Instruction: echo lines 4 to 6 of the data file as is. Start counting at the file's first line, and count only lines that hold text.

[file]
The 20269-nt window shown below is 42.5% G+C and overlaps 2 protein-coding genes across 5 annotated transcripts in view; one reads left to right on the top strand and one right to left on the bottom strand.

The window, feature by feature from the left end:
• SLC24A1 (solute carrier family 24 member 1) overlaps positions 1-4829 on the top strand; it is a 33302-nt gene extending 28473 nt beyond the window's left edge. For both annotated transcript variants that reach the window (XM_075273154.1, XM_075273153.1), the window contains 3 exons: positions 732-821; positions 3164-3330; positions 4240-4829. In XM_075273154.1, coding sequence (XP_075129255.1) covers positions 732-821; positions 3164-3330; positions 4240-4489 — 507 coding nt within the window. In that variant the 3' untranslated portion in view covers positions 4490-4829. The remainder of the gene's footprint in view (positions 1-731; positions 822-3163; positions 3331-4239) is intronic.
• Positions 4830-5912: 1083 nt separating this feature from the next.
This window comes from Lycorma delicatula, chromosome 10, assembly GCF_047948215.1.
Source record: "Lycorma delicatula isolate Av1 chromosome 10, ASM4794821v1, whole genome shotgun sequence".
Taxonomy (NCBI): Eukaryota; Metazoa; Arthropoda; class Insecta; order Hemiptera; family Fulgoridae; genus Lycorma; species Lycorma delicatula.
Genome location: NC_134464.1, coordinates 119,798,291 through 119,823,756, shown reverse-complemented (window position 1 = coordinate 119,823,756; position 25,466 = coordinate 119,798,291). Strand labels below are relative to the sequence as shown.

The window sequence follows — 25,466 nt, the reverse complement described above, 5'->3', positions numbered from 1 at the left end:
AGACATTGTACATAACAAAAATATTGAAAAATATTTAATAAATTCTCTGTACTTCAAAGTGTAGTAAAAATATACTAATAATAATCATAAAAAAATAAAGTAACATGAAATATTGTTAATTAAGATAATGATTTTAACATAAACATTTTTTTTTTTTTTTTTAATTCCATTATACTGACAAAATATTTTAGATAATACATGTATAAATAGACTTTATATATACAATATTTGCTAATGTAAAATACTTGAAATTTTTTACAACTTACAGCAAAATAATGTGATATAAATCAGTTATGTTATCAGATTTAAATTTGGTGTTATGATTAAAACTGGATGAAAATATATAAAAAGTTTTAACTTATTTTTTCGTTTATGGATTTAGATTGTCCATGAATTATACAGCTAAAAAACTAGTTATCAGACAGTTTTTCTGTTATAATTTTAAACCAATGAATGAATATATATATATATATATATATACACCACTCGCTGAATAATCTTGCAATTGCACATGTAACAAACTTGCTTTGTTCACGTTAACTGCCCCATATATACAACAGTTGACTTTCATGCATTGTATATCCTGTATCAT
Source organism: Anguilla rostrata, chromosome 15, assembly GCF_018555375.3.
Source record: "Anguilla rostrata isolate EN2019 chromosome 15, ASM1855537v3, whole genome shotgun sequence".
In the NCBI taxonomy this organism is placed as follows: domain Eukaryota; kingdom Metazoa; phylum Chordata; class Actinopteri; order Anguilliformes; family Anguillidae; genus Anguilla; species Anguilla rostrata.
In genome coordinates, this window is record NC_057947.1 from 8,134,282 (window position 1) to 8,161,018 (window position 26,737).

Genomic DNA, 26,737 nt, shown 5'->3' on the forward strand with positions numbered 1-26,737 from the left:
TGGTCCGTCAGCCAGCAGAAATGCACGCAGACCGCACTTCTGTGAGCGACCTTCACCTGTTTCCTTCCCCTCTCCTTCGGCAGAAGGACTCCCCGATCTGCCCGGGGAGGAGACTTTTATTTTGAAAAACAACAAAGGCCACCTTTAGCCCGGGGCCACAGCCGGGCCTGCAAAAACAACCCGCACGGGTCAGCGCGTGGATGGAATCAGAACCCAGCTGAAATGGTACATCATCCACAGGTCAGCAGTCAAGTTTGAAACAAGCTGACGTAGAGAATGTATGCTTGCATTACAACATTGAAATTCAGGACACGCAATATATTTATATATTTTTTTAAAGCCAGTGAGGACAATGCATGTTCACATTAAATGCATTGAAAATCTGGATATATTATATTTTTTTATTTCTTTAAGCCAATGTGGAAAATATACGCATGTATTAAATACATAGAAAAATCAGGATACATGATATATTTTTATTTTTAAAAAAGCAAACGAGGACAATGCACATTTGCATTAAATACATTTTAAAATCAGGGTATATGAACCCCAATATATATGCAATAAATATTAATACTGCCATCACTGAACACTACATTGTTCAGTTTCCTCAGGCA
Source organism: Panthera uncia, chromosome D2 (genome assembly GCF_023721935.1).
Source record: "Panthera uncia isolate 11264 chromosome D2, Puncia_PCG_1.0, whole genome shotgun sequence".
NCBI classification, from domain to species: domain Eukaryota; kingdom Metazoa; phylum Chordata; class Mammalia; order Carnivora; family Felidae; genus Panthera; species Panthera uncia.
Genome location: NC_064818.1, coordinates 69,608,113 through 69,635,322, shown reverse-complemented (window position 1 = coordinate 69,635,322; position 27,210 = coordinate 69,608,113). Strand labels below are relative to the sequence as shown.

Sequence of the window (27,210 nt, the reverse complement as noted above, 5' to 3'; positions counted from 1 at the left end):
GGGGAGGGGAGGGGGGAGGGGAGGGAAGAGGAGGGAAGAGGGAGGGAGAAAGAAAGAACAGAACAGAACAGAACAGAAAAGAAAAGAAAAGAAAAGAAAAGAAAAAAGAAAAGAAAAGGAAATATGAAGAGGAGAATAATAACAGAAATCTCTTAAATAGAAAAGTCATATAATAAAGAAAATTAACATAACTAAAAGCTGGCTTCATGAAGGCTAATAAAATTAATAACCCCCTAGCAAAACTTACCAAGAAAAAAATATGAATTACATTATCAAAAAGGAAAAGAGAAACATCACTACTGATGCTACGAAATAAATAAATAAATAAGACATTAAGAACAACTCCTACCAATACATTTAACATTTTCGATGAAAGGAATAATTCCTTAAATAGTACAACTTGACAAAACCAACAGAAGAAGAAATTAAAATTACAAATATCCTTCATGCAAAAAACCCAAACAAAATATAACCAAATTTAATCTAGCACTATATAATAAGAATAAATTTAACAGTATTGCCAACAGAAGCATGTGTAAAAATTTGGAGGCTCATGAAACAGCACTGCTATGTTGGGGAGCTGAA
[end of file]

• Positions 4830-5912: 1083 nt separating this feature from the next.
This window comes from Lycorma delicatula, chromosome 10, assembly GCF_047948215.1.
Source record: "Lycorma delicatula isolate Av1 chromosome 10, ASM4794821v1, whole genome shotgun sequence".